The 4 People You Always See at the Apple Store
Forging through the freak show of decrepit power-walkers and horny skateboarding preteens, I’m diligent to avoid eye contact with any of these human disasters on my way through the mall to the Apple Store. Today is a waking nightmare for me; despite the perpetual aroma of empty calories, I can’t stand being in this crowded materialistic mecca. Yet my hands were tied today; I had no other options and needed my laptop fixed posthaste due to my crippling addiction to Cake Farts. So, despite being obnoxiously cheap and horribly misanthropic, I press on, braving the consumer swarms while preparing my wallet to lose its innocence.
Much like Old Country Buffet, I understand how the Apple Store works and yet I still hate going. I’d already made my appointment and I check in with some kid with dreadlocks and a conventional name that’d been butchered by extra consonants. Already turned off by his uncurbed enthusiasm, I tell Alixzahndurr I’ll just wait over in the corner and that he can leave me alone until it’s my turn.
Alixzahndurr abides and buzzes off. Seconds later, Apple Store Rookie (1) bumbles past. His eyes are ripe with fear and his face is contorted into pure frustration as if he’s just lost a grandchild in a major airport. I can tell his heart’s racing; he’s struggling to understand why this place doesn’t work like literally every other store he’s ever been in. Five steps later and he’s resorted to pleading for help from anyone wearing blue—not Apple Store employees, mind you, just two guys sporting denim shirts.
I could help the novice out, but it’s just so much easier to not. Besides I’d become fully engrossed with watching three twelve-year-olds muck up the Facebook profile of some random who forgot to logout from one of the table models. These kids are hysterically-ruthless Facebook Saboteurs (2). This isn’t their first rodeo, their veteran status corroborating their gratuitous use of the word “guzzling.” Religious, sexual, cinematic, no preference is left unchanged and I can’t help but laugh; I’m all too pleased that the phrase “taint-tickling predator” has carved out a spot for itself within the lexicon of America’s youth.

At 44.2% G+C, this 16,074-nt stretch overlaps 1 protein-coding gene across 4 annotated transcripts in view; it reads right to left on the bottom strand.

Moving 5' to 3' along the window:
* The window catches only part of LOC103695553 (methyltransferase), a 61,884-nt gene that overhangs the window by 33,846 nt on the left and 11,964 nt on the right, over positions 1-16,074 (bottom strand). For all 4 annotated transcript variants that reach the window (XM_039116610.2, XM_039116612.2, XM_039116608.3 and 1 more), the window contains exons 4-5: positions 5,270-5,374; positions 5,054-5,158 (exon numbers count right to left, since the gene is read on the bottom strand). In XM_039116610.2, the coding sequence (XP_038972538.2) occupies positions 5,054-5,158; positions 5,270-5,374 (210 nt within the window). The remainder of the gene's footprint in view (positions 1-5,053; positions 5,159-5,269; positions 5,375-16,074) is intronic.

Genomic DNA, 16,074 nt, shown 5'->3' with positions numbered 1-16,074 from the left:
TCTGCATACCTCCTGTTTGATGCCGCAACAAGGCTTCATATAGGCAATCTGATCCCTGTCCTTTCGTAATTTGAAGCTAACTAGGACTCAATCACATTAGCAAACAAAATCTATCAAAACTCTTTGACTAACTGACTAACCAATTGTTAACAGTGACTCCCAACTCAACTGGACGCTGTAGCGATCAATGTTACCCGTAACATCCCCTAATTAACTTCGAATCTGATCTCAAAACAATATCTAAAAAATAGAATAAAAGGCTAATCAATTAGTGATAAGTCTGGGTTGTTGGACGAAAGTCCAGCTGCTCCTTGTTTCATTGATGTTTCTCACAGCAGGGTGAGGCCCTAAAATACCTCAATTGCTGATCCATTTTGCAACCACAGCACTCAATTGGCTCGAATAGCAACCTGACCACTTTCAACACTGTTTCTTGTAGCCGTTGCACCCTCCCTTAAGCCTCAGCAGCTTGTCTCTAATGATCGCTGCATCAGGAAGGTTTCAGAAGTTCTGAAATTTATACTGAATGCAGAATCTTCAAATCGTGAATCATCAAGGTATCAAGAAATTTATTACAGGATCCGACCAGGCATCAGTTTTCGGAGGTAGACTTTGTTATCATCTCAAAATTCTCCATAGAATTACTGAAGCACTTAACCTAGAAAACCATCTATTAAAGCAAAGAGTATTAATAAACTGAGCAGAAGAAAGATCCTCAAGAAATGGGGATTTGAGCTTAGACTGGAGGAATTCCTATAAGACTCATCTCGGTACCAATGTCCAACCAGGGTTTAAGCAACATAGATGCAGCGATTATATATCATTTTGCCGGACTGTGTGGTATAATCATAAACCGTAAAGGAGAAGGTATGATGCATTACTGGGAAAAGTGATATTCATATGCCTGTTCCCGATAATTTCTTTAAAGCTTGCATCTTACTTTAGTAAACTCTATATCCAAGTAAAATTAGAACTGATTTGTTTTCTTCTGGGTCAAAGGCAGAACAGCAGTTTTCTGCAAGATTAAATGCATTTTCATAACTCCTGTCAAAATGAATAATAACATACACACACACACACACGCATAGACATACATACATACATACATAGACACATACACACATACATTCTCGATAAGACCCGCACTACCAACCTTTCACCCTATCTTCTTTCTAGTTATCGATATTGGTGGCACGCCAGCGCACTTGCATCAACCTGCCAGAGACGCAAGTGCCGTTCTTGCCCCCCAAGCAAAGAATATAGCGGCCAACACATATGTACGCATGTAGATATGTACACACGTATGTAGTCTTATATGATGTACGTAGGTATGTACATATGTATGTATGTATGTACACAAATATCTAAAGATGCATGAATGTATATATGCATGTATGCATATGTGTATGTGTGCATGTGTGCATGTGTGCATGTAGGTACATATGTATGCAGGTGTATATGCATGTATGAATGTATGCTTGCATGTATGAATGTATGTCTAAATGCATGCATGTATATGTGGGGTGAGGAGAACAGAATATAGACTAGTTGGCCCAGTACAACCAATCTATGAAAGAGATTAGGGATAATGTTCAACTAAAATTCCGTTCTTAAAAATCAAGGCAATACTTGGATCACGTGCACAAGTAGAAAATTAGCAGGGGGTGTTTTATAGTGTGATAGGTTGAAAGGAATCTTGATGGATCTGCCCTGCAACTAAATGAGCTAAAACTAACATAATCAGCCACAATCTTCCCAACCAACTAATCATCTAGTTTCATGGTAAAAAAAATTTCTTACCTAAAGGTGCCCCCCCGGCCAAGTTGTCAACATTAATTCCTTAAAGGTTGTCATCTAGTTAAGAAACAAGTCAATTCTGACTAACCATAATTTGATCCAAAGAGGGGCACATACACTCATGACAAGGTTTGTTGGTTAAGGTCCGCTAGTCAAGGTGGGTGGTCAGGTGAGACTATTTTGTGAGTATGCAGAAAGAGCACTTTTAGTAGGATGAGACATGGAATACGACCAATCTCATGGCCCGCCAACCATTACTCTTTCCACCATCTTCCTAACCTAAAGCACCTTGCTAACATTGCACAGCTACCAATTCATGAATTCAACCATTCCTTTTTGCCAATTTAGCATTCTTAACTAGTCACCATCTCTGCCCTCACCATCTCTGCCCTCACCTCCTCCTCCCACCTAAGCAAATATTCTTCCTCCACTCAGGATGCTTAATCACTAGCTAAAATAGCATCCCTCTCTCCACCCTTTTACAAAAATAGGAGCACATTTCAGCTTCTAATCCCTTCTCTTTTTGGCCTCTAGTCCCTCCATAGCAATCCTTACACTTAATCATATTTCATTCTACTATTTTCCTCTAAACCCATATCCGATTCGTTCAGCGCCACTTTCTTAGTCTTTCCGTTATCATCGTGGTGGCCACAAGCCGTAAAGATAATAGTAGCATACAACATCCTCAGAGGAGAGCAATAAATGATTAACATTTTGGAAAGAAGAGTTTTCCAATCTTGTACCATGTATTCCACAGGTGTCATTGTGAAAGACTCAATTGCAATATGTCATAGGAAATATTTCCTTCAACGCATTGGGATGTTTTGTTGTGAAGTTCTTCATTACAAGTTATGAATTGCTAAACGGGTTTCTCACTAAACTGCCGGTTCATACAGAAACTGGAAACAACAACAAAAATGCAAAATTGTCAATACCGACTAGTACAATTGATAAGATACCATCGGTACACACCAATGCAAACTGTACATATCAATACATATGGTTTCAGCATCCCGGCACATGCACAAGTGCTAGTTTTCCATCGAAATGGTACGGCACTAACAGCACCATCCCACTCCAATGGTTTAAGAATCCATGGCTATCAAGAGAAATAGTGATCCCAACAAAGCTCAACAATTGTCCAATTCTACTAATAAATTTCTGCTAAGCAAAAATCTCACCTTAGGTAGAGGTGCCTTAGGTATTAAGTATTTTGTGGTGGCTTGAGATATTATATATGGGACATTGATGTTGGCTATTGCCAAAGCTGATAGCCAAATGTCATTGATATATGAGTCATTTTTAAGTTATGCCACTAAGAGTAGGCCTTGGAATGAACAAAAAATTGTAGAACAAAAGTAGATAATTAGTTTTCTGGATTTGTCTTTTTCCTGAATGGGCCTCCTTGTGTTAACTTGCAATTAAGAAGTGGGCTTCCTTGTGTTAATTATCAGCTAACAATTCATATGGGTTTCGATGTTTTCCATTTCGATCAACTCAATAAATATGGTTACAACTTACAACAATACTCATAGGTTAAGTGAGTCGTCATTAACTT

Just when I thought this couldn’t get more fun, Incredibly Old Couple (3) starts yammering into the face of some hapless employee. Frankly, it’s mostly the husband; the wife seems content to smile and nod. To her, this gizmo is just another thing that they’ll never understand, like the cable box, Obamacare, or their grandson’s lifestyle choice. The old man continues on. It’s become an awful game of Twenty Questions, every question having nothing to do with the previous one and each being preempted by a pre-ramble about the price of tomatoes, NCIS, or the couple’s jointly-shared email address.
The technologically-challenged geriatrics keep droning on and mind drifts to a father and his Blatantly Lying Child (4). Just from the few words I overhear, I can tell the kid is on his third of fourth rehearsed retelling of an overly-complex, fabricated yarn about exactly how his iPhone sustained water damage. There’s a lot of gesturing; I’m presuming he’s asserting that the damage happened through soup-kitchen volunteer work, rescuing a cat out of tree during a thunderstorm, or something entirely holy-water related. The dad, meanwhile, stares off into the distance, completely aware of the lie. Dad, too, was nineteen once and knows this expensive mistake was undoubtedly the result of binge drinking and, more than likely, unintended urine.
Alixzahndurr finally calls my name. Genius Bar Guy says it’ll be an hour for the computer. Time to go nap in my car and dream about Cake Farts until then.